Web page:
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  10. Arthur Child (1958). Reflection: Its Nature and its Philosophic Import. Philosophy and Phenomenological Research 19 (1):1-15.
    Interpretation strives, for one thing, toward unification. One means of unifying is the category I call "repetition"; and reflection is one of its types. In order to identify the concept of reflection, I shall outline the various types of repetition and add some comments on this type in particular. I shall then consider several of the philosophical problems raised by the supposition that the reflective relationships do exist in the materials interpreted.
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  11. Rafael De Clercq (2007). A Note on the Aesthetics of Mirror Reversal. Philosophical Studies 132 (3):553 - 563.
    According to Roy Sorensen [Philosophical Studies 100 (2000) 175-191] an object cannot differ aesthetically from its mirror image. On his view, mirror-reversing an object — changing its left/right orientation — cannot bring about any aesthetic change. However, in arguing for this thesis Sorensen assumes that aesthetic properties supervene on intrinsic properties alone. This is a highly controversial assumption and nothing is offered in its support. Moreover, a plausible weakening of the assumption does not improve the argument. Finally, Sorensen's second argument (...)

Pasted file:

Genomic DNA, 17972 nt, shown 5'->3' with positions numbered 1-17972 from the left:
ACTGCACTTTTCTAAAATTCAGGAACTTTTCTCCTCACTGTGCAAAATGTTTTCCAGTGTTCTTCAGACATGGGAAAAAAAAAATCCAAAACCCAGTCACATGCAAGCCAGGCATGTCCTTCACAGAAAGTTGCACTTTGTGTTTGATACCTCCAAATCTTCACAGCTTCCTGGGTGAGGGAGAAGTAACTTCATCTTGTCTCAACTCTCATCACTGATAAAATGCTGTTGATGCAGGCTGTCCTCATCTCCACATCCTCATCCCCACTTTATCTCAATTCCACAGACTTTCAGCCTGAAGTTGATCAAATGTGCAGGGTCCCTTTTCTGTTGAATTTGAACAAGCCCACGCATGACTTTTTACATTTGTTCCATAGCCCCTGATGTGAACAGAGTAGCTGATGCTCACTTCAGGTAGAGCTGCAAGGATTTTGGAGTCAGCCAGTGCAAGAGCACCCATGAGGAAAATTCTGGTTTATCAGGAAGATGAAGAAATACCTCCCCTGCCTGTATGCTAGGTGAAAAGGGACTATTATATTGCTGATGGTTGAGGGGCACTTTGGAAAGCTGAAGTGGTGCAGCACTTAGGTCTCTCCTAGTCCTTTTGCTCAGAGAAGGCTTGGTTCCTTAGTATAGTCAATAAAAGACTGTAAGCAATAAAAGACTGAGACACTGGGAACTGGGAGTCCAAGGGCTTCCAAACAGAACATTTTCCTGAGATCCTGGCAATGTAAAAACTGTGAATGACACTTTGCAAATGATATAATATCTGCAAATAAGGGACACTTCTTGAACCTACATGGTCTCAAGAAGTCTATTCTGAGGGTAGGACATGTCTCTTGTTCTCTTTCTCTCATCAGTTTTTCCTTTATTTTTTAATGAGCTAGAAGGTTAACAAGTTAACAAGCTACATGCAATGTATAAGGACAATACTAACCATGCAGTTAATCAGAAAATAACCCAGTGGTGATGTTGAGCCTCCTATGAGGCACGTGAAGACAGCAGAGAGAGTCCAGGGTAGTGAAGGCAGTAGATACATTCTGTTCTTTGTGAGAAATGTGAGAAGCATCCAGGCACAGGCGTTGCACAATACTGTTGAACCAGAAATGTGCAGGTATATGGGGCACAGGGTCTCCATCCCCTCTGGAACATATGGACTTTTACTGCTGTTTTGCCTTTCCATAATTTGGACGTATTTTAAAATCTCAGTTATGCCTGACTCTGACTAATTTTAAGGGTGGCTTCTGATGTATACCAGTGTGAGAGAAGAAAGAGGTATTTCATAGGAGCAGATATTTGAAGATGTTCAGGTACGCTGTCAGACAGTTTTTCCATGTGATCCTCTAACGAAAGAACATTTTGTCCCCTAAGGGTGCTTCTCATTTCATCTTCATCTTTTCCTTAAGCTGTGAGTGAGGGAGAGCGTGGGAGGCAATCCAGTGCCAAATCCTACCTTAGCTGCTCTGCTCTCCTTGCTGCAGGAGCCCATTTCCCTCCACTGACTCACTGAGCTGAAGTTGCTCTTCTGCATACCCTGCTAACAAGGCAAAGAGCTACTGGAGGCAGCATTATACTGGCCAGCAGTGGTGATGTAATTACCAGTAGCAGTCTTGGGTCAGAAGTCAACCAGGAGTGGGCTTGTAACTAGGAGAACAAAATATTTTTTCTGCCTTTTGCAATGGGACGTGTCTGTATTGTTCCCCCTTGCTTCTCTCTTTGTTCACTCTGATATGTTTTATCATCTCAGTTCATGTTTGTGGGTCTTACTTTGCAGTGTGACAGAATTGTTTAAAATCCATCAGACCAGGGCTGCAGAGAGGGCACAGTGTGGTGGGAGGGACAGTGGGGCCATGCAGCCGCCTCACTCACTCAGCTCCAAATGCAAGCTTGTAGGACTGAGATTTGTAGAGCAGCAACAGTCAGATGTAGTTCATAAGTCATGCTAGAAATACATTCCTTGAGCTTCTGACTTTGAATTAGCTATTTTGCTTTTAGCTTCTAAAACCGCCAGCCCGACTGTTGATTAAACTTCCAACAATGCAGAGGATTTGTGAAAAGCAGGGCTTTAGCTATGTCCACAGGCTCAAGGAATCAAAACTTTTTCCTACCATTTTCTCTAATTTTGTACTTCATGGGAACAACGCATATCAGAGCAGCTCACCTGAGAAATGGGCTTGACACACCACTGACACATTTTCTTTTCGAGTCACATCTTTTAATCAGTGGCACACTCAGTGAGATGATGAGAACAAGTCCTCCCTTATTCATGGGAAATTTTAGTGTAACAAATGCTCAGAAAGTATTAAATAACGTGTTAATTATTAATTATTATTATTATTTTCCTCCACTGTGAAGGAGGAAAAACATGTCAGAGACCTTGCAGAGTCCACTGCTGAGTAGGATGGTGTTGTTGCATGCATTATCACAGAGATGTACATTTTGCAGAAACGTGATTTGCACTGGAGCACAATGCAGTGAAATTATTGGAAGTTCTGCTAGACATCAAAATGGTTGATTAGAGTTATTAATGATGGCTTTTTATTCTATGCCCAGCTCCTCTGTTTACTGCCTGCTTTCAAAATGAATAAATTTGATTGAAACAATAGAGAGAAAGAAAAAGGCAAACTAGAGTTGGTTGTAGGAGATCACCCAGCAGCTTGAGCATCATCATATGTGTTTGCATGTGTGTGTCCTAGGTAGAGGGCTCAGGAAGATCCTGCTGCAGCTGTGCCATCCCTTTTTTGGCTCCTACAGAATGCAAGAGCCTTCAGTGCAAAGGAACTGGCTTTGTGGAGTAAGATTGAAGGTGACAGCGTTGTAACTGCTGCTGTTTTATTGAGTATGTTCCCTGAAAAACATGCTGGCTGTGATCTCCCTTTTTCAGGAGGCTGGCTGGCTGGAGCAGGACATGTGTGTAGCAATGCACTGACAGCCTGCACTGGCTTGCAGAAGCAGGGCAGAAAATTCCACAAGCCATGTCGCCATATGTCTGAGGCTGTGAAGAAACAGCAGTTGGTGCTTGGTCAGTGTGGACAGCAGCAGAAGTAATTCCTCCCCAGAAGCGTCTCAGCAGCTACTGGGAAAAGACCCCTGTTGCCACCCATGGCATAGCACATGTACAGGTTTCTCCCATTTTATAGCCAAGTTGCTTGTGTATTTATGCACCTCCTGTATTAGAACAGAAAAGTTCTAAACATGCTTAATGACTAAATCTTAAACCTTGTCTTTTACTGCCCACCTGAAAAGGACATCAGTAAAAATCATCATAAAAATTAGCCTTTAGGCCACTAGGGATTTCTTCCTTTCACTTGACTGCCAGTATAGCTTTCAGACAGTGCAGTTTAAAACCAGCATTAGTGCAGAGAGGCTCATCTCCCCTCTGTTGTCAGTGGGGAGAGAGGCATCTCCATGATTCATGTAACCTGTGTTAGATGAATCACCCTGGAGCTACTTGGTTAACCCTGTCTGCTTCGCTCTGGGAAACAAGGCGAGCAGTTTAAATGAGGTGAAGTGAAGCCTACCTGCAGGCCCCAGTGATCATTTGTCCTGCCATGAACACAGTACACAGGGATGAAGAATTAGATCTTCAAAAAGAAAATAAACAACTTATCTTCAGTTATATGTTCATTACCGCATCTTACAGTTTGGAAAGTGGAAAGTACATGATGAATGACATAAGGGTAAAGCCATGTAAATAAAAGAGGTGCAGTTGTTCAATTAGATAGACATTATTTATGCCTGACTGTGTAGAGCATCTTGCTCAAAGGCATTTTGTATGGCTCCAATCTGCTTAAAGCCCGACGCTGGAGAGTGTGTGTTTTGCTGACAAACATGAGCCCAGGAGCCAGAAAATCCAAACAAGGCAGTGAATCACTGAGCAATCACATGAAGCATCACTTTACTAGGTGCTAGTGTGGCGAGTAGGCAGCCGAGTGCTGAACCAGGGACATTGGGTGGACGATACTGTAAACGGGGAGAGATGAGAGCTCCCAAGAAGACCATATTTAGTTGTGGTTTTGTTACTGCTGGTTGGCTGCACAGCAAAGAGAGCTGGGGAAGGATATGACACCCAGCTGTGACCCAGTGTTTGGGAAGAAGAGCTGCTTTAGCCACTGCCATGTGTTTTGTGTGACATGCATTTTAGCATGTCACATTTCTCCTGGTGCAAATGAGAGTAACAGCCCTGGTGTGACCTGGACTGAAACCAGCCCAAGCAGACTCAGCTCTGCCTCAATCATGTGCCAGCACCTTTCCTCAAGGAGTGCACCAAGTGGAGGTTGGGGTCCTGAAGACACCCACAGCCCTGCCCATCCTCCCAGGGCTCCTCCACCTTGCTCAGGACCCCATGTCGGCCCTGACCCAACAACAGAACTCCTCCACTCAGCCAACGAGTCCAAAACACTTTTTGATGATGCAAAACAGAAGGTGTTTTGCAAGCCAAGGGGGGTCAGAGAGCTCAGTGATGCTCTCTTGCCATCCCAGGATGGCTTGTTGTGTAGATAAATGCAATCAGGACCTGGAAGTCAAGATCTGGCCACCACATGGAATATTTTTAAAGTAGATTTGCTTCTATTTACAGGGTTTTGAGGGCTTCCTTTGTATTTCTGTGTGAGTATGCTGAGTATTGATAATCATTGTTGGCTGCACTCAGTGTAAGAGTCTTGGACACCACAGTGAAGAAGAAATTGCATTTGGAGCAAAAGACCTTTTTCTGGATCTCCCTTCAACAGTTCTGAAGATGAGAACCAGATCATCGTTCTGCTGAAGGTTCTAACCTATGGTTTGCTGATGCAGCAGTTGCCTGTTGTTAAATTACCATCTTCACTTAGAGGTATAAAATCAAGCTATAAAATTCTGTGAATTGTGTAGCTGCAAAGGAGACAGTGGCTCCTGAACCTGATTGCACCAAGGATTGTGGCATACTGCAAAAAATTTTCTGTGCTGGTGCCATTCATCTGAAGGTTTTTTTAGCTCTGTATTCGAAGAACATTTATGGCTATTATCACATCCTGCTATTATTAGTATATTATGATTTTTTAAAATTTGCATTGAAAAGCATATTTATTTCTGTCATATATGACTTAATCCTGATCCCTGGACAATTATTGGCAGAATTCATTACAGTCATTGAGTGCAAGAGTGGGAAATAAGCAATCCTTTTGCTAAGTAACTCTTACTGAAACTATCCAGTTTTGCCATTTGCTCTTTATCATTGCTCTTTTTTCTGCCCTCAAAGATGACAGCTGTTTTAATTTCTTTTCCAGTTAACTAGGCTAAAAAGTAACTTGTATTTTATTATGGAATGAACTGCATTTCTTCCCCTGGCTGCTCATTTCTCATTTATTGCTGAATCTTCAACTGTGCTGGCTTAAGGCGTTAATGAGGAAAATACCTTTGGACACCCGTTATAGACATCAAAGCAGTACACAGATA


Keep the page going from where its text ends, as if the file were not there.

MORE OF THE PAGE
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  12. Clare Mac Cumhaill (2011). Specular Space. Proceedings of the Aristotelian Society 111 (3pt3):487-495.
    I argue that when empty space is seen in mirrors—that is, when perceptual specular experience is veridical—specular empty space is, like pictorial empty space, seen-in. I explain how the phenomenal expansiveness of specular reflections can nonetheless be reconciled with the see-through look of specular space.
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  13. Nicholas Denyer (1994). Why Do Mirrors Reverse Left/Right and Not Up/Down? Philosophy 69 (268):205 - 210.
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  14. Marvin Farber (1948). Modes of Reflection. Philosophy and Phenomenological Research 8 (4):589-600.
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  15. Joshua Gert (2006). The Color of Mirrors. American Philosophical Quarterly 43 (4):369 - 377.
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  16. Alvin I. Goldman, Mirroring, Mindreading, and Simulation.